By Mike Wise
Washington Post Sports Writer
Tuesday, November 16, 2010; 1:44 AM
Unless the old man really did cover for his hyper-competitive kid, like Mike Wilbon says, there is no way to plausibly explain how Mike Shanahan did not want Donovan McNabb to run his two-minute offense two weeks ago after the Redskins coach signed off on a $78 million deal for his quarterback.
In light of recent events, the move to keep McNabb is a 10 on the out-of-left-field scale. And as reactive and dangerous as that might sound, it makes very good sense in the long term. Blowout loss to Donovan's old team notwithstanding.
Yes, the timing of the announcement - hours before a national television audience tuned into a "Monday Night Football" encounter between McNabb and an Eagles franchise that gave up on him - was pure Daniel Snyder: Big, glitzy and highly questionable, especially given McNabb's recent numbers, apparently slow transition to a new offensive scheme and, okay, being thrown under the bus by the Shanahan clan after the Detroit debacle.
But that's all short view. The decision to extend McNabb's contract was audacious, bold and finally shows a genuine level of commitment on Shanahan's part - an acknowledgement, if you will.
By getting General Manager Bruce Allen to work out the details and Snyder to sign another Monopoly-like check, the man who lords over the Redskins like no coach before probably realized he could not pass "Go" and end up in the Pro Football Hall of Fame simply because he drew John Elway.
Either before or after Rex Grossman was crumpled in Detroit, Shanahan realized he needed McNabb just as much as McNabb needed him if the Redskins actually had designs on reaching an NFC title game, and perhaps beyond, in the next three years.
That's the realistic amount of time the coach and the player who turns 34 in nine days will be together and also about the time the window will still be open for a Super Bowl with McNabb at the helm - provided money is soon spent on procuring a respectable offensive line.
In turn, McNabb signs the last big-money deal of his career with an organization he has said he is committed to time and again, and continues marketing his image and the Redskins with his telegenic smile.
He also uses Shanahan's coaching acumen to get to Canton much quicker.
McNabb is not a first-ballot Hall of Famer, and many of the game's smartest observers believe his Hall-of-Fame resume is still incomplete despite six Pro Bowls, five NFC title games and one Super Bowl appearance.
If he gets to at least another NFC championship game with a second franchise, there is no question his credentials would be worthy of quick induction.
Shanahan with McNabb at the helm, meanwhile, has a chance to become the next Mike Holmgren, a guy who took two organizations to the Super Bowl.
However that eyesore looked Monday night, this is a win-win deal for the Redskins, the smartest move they have made financially with a marquee player who began his career somewhere else.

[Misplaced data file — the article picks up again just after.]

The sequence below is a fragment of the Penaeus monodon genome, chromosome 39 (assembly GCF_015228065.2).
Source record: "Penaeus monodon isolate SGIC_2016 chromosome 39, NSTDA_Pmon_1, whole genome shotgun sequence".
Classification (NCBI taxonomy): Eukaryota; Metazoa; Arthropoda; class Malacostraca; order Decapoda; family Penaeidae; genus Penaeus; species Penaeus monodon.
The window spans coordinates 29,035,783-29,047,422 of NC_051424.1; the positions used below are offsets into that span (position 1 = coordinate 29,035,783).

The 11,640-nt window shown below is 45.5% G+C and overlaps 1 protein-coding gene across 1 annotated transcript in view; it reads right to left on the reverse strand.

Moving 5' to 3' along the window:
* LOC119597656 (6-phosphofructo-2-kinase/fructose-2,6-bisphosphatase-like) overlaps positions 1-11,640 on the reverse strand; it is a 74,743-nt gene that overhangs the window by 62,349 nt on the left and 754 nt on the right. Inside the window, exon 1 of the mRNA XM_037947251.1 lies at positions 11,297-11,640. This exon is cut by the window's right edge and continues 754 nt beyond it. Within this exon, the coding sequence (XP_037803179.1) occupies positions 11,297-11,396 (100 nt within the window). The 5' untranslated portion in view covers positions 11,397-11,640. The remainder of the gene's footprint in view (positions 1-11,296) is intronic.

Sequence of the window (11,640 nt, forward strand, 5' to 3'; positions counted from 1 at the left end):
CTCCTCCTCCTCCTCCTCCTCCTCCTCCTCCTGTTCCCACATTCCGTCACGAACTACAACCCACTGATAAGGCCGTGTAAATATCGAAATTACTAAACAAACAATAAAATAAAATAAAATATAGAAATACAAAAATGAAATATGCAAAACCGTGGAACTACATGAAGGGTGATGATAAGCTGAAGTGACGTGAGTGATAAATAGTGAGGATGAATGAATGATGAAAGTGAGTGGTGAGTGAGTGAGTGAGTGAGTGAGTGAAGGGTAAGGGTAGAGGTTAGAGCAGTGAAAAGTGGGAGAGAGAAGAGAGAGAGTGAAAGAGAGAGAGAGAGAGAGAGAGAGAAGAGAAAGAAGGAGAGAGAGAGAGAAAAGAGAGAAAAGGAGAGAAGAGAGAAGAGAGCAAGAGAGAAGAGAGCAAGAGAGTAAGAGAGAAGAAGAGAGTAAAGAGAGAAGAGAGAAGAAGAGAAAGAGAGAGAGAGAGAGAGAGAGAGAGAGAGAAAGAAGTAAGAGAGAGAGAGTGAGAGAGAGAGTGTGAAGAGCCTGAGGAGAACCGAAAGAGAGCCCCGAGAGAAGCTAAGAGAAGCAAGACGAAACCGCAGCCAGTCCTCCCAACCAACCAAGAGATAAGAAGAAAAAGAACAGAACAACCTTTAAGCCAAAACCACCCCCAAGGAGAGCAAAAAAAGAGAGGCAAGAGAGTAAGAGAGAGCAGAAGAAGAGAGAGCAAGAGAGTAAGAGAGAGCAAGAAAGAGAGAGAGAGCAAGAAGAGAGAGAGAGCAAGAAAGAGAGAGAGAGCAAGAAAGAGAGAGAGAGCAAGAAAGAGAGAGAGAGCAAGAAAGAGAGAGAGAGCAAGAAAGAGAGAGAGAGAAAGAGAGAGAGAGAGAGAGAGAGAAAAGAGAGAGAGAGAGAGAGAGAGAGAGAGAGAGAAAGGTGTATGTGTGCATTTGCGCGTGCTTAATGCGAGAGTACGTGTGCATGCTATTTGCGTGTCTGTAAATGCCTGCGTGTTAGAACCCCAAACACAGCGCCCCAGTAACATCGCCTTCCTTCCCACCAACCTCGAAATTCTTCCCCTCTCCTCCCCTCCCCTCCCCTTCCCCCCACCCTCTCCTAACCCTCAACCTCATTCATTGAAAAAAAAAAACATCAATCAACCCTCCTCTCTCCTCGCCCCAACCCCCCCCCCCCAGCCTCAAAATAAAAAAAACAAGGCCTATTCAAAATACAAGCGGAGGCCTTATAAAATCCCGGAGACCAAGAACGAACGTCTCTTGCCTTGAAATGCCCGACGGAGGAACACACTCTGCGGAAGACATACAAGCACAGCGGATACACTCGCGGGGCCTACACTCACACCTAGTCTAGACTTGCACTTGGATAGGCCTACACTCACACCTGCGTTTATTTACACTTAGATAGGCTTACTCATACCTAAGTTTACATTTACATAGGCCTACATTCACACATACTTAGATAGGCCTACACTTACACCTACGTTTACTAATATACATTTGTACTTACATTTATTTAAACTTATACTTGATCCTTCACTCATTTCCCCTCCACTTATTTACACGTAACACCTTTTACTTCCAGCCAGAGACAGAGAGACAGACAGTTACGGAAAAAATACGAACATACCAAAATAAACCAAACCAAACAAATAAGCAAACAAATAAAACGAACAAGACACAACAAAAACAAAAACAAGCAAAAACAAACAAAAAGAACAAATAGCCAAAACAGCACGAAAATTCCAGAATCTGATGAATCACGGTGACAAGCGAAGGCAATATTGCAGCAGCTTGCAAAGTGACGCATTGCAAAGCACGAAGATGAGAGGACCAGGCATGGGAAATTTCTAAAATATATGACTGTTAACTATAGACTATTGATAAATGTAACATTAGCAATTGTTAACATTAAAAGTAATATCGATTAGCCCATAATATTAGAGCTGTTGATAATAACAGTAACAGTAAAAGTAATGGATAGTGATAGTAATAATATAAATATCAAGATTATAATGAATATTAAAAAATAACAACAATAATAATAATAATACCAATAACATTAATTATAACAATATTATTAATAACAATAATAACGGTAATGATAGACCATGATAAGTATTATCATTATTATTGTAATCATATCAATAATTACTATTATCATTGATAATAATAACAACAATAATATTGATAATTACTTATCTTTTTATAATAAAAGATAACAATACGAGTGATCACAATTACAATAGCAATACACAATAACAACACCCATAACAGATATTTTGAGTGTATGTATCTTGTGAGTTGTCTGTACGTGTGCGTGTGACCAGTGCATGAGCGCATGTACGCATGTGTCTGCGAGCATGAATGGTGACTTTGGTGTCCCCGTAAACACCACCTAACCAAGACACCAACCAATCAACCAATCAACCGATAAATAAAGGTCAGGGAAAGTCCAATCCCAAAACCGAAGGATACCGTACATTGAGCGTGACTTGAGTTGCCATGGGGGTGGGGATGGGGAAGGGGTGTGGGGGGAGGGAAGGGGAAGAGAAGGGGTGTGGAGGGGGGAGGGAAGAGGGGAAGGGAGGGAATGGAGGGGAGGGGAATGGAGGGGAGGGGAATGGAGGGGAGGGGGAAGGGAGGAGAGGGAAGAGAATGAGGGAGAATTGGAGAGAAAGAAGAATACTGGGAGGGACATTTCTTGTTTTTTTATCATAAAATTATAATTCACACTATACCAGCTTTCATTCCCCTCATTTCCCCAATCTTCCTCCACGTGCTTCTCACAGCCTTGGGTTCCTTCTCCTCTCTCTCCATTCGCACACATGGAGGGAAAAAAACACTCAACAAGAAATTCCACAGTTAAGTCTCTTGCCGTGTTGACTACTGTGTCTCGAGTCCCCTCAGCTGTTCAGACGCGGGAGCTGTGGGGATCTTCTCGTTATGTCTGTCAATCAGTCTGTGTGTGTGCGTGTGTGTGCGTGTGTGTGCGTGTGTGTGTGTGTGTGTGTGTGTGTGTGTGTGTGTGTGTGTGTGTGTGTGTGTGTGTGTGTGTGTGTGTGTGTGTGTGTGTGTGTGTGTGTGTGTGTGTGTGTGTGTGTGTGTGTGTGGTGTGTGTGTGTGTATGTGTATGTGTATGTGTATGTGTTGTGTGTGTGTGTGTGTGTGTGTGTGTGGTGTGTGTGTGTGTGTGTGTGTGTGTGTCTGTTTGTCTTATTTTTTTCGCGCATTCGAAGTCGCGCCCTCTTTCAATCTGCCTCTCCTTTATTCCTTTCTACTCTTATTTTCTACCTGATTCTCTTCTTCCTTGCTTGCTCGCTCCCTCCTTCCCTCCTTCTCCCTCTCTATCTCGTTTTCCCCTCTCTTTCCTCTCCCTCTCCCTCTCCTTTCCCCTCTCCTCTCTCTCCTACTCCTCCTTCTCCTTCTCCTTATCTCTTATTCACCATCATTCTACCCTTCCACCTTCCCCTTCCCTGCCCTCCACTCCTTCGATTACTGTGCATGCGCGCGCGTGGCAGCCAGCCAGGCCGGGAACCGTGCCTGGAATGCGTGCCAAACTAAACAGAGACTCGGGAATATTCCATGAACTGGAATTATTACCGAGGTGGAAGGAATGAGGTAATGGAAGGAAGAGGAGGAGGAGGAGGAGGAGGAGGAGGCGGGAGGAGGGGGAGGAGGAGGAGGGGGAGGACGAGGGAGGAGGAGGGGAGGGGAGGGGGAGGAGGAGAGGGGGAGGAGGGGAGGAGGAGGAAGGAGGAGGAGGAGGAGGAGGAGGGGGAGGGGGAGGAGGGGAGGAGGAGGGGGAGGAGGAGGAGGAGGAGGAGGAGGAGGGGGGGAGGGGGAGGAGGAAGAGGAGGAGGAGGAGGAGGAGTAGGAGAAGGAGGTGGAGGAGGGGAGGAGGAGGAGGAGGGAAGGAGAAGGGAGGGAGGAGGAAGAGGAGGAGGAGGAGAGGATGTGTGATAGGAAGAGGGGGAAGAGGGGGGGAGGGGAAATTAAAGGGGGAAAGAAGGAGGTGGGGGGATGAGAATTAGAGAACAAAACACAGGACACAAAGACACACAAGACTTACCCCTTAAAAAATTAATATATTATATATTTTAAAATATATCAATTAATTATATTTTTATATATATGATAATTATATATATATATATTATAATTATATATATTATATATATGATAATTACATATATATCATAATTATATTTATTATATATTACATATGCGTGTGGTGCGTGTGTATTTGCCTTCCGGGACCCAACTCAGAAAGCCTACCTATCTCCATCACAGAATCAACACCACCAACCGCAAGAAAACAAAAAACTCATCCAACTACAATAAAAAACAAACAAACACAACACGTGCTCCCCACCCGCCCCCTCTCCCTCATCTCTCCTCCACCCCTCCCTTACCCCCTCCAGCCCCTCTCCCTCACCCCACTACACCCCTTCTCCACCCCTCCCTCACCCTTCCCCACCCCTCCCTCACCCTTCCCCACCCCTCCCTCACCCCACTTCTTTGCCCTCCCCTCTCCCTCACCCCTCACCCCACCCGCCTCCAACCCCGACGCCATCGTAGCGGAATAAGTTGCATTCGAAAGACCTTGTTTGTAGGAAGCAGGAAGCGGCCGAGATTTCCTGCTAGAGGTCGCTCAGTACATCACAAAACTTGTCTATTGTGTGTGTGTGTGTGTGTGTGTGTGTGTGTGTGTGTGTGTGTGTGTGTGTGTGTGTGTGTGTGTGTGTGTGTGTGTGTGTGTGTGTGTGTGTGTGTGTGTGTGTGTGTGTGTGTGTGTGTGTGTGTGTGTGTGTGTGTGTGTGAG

The names of abject free-agents busts in Washington are rote by now: Deion Sanders, Bruce Smith, Jeremiah Trotter, Jeff George, Adam Archuleta, Brandon Lloyd, Dana Stubblefield and Albert Haynesworth. Those eight players signed contracts for a combined value of $366 million.
But of all those awful acquistions - and, yes, the jury is still out for me on Big Al - McNabb is the one guy who deserves large guaranteed dollars, who gives the people around him like Chris Cooley and Santana Moss real hope that this team could make a bona fide run.
Look, I realize there is a segment of the s fan base that echoes all of Philadelphia's old concerns about McNabb: too inaccurate, too cool and serene, too flat-out flawed to take a team to a Super Bowl at this point in his career.
In fact, one of the most oft-repeated responses from the Philly crowd when McNabb is struggling goes like this: "See. This is the beginning of what we saw."
Really? Given that McNabb almost went to the NFC championship every other year of his career, that means one title game could be in the offing. And I'm guessing disenchanted fans in Washington, who have not seen one of those in nearly 20 years, would take that.
What people miss from afar is there is no Michael Vick, Jeff Garcia, Kevin Kolb or even A.J. Feeley standing with a clipboard here. Jason Campbell had some real tools, but the franchise refused to believe enough in his development to open the vault.
And it really doesn't matter if Donovan McNabb is sore or tired or really isn't that great with remembering four plays in a row in a no-huddle offense. He gives Washington a shot at the position, a genuine leader and talent at quarterback they have not had since, well, Joe Theismann.
Whether that says more about the sorry state of the Redskins or the unfair bar Philadelphia set for McNabb is immaterial.
The guy the Redskins acquired for a second-round pick this season and a third- or fourth-round pick in 2011 is here for the foreseeable future. If he left after one season, that's a terrible, mortgage-the-future deal made by Shanahan and General Manager Bruce Allen in their first big move.
Now that he's signed, it's on McNabb. If he can find another gear the next two months and beyond, the Eagles can crow about Vick all they want. Bottom line, Andy Reid thought Kevin Kolb was McNabb's replacement, so much so he forked over $12.5 million a year to the guy now backing up Vick.
And, yes, Mike Vick is now the NFL's It Guy. But I will take McNabb's body of work any day plus Monday.
Either way, immediately after the pen dried on five years and $78 million Monday afternoon, a bond was consummated, a covenant between Shanahan and McNabb. The coach and the quarterback whose seemingly strained relationship put this town on tilt the past two weeks are now tethered together -- their hopes of Canton and the postseason now one.